- AstraZeneca lost in transit, a FedEx shipment in late December/early January. The total value of the shipment, which included Casodex, Seroquel, Nexium, Toprol XL and Crestor and Zomig was in excess of $500,000.

As it stands today, even with the product recovered intact and within its original containers the product will be slated for destruction because of the lost chain of custody. However there is a readily available technology solution.

The most effective way to effectively know that the lost chain of custody has not impacted the quality, efficacy or somehow adulterated the stolen medications is to look inside the sealed container to screen, verify and authenticate the product inside the package.

An ideal solution, it allows packaged drugs to remain intact and is readily available to test products once they are retrieved. This technology provides a level of confidence that the temporary loss of chain of custody has not altered the product and that public safety is ensured.

XStream System’s technology solution is the ideal solution for the pharmaceutical industry's chain of custody challenge by using Energy Dispersive X-Ray Diffraction (EDXRD). This innovative technology allows the user to molecularly screen the product inside its original container without destroying or degrading the product.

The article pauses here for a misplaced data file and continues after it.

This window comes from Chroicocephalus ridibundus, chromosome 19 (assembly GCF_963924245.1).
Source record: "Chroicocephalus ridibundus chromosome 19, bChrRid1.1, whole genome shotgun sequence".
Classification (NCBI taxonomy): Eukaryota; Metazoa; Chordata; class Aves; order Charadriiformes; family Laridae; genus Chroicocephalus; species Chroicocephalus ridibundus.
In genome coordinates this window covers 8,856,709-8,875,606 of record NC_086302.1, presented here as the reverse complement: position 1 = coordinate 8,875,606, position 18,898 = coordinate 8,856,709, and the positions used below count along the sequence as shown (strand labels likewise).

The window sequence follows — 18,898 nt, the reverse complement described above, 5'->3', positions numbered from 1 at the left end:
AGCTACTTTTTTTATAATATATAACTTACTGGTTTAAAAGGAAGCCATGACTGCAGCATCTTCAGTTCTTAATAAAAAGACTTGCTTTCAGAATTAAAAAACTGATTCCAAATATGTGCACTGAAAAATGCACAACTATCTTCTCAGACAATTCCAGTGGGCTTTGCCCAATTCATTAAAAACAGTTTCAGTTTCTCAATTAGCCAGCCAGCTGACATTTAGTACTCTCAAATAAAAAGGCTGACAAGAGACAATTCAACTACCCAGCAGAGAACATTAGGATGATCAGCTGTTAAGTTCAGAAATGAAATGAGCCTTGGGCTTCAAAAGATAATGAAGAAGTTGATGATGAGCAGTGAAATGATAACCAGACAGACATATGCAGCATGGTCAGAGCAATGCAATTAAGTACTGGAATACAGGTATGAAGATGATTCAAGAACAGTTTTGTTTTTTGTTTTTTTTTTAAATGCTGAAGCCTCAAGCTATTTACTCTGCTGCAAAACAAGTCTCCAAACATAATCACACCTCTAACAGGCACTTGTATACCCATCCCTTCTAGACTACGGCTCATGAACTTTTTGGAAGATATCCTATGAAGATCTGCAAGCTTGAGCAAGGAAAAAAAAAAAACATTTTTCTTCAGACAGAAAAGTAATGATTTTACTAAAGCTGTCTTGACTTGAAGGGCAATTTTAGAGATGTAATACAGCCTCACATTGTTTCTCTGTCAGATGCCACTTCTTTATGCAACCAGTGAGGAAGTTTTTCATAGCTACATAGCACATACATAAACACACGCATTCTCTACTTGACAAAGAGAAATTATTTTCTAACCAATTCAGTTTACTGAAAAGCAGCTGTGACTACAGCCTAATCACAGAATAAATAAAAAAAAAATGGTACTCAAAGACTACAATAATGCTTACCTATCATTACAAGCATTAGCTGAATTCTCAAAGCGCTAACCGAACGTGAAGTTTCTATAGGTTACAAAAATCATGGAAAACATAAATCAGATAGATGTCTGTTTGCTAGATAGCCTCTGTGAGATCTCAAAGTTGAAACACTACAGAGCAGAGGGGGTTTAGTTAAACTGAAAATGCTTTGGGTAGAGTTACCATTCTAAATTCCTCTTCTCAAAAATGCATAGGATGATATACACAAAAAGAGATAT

This solution transforms the process from looking at the chain of custody and/or transaction to looking inside the packaging with Molecular Screening. Ultimately, this truly provides all of the members of the supply chain, from manufacturer to consumer, the confidence to know that the medications in their inventories or supply chain are safe and efficacious.

EDXRD solutions function by matching the diffraction pattern obtained by the instrument with a library of patterns previously obtained for comparison. The EDXRD diffracted spectral patterns of crystalline substances are markedly different, even to an untrained eye. Much like a human fingerprint, although there may be a few features that are common to both patterns, they are nonetheless very different. In current iterations of the technology, which is fitted with a computer-based detection device, the system relies on a sophisticated mathematical algorithm to extract a unique feature set from the pattern and use them to identify the material giving rise to that pattern.